In opposition, however, the plaintiffs raised a triable issue of fact as to the allegations in the first and third causes of action insofar as asserted against Arevalo-Valencia and Maple. The plaintiffs submitted the affirmation of an expert, who opined, in nonconclusory fashion, that Arevalo-Valencia failed to properly examine Kiernan, investigate and appreciate his symptoms, and diagnose him with temporal arteritis.
Contrary to the Supreme Court's conclusion, the plaintiffs' expert's affirmation was not lacking in probative value because the plaintiffs' expert was board certified in general surgery rather than internal medicine. A medical expert need not be a specialist in a particular field in order to testify regarding accepted practices in that field; however, the expert must be possessed of the requisite skill, training, education, knowledge or experience from which it can be assumed that the opinion rendered is reliable (see DiLorenzo v Zaso, 148 AD3d 1111, 1113; Behar v Coren, 21 AD3d 1045, 1047). "Thus, where a physician opines outside his or her area of specialization, a foundation must be laid tending to support the reliability of the opinion rendered" (Behar v Coren, 21 AD3d at 1047; see DiLorenzo v Zaso, 148 AD3d at 1113). "Where no such foundation is laid, the expert's opinion is of no probative value'" (DiLorenzo v Zaso, 148 AD3d at 1113, quoting Feuer v Ng, 136 AD3d 704, 707).
Here, the plaintiffs' expert's affirmation sufficiently established that the plaintiffs' expert was possessed of the requisite skill, training, education, knowledge and experience from which it can be assumed that the opinion rendered was reliable (see M.C. v Huntington Hosp., 175 AD3d 578, 580; Breland v Jamaica Hosp. Med. Ctr., 49 AD3d 789, 790; Erbstein v Savasatit, 274 AD2d 445). In particular, the expert demonstrated that he was qualified to render an opinion regarding the symptomology of temporal arteritis, which he characterized as a relatively common disease of the arteries, and as to whether a proper examination and investigation of Kiernan's symptoms was conducted in accordance with accepted medical practices.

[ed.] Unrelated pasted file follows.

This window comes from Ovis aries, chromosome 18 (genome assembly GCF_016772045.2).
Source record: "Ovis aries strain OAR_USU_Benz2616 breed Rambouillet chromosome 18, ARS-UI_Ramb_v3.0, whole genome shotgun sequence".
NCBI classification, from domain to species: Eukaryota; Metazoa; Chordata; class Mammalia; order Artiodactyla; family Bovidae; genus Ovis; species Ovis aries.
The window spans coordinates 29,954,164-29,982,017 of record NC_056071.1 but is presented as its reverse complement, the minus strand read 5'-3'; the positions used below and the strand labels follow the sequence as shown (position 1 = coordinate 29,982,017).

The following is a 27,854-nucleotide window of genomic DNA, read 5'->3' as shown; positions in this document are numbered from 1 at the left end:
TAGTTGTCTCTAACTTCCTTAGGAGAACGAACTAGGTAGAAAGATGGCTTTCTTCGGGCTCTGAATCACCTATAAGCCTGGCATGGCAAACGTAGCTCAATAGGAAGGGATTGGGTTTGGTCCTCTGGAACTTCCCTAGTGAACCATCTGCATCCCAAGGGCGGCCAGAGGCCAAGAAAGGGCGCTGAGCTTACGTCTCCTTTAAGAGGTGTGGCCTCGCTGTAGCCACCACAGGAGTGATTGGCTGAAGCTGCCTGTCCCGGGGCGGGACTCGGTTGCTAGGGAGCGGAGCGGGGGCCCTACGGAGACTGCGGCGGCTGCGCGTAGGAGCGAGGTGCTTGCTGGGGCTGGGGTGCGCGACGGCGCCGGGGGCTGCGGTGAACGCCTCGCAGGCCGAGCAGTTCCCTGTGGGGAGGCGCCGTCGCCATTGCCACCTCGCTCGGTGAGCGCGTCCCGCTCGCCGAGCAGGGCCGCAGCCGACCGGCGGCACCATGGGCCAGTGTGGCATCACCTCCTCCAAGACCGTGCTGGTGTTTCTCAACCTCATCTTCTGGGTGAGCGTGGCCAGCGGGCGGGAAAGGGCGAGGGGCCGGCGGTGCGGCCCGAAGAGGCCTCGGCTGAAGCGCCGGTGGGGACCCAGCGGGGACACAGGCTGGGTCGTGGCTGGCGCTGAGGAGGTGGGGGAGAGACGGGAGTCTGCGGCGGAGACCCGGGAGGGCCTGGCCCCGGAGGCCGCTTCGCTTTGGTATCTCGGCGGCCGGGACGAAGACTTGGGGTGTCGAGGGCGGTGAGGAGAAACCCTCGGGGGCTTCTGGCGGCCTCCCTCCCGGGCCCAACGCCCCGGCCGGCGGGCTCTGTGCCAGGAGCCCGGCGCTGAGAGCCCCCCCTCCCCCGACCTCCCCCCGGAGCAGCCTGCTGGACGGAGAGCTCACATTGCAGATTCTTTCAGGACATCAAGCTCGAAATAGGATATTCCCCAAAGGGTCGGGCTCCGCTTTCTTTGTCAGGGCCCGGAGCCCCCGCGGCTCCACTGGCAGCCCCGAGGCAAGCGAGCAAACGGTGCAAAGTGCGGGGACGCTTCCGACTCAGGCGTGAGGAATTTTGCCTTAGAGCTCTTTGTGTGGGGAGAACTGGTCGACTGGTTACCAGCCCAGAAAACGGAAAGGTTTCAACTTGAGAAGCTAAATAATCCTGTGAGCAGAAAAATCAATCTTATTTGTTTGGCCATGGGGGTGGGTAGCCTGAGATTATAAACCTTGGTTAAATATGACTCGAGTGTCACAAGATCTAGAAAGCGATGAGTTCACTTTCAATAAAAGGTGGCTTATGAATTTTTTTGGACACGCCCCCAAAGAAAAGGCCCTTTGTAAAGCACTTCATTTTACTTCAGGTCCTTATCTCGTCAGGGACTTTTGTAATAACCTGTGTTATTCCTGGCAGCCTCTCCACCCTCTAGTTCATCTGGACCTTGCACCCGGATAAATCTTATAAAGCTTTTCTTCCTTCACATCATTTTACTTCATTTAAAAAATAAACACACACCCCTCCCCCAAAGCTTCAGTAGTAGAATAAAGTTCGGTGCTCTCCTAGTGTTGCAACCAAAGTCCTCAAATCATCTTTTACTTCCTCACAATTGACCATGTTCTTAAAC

Accordingly, the Supreme Court should have denied those branches of the defendants' motion which were for summary judgment dismissing the first and third causes of action insofar as asserted against Arevalo-Valencia and Maple.
We agree with the Supreme Court's determination to grant that branch of the defendants' motion which was for summary judgment dismissing the first and third causes of action insofar as asserted against Vizioli, although for a reason different from that relied upon by the court. The plaintiffs' expert asserted that Vizioli, Kiernan's regular physician, was negligent in failing to consult with Arevalo-Valencia after her visit with Kiernan. The expert opined that, if Vizioli had so consulted with Arevalo-Valencia, he would have appreciated the symptoms with which Kiernan had presented and would have diagnosed him with, and properly treated him for, temporal arteritis. Even assuming that Vizioli was negligent for failing to consult with Arevalo-Valencia, the expert's speculation as to what Vizioli would have thought and done had he consulted with Aravalo-Valencia is insufficient to raise a triable issue of fact with respect to the causes of action insofar as asserted against Vizioli (see Wagner v Parker, 172 AD3d 954, 955; Prunty v Pastula, 171 AD3d 1110, 1112). Accordingly, the causes of action, insofar as asserted against him, were properly dismissed.
BALKIN, J.P., LEVENTHAL, MILLER and CHRISTOPHER, JJ., concur.ENTER:
Clerk of the Court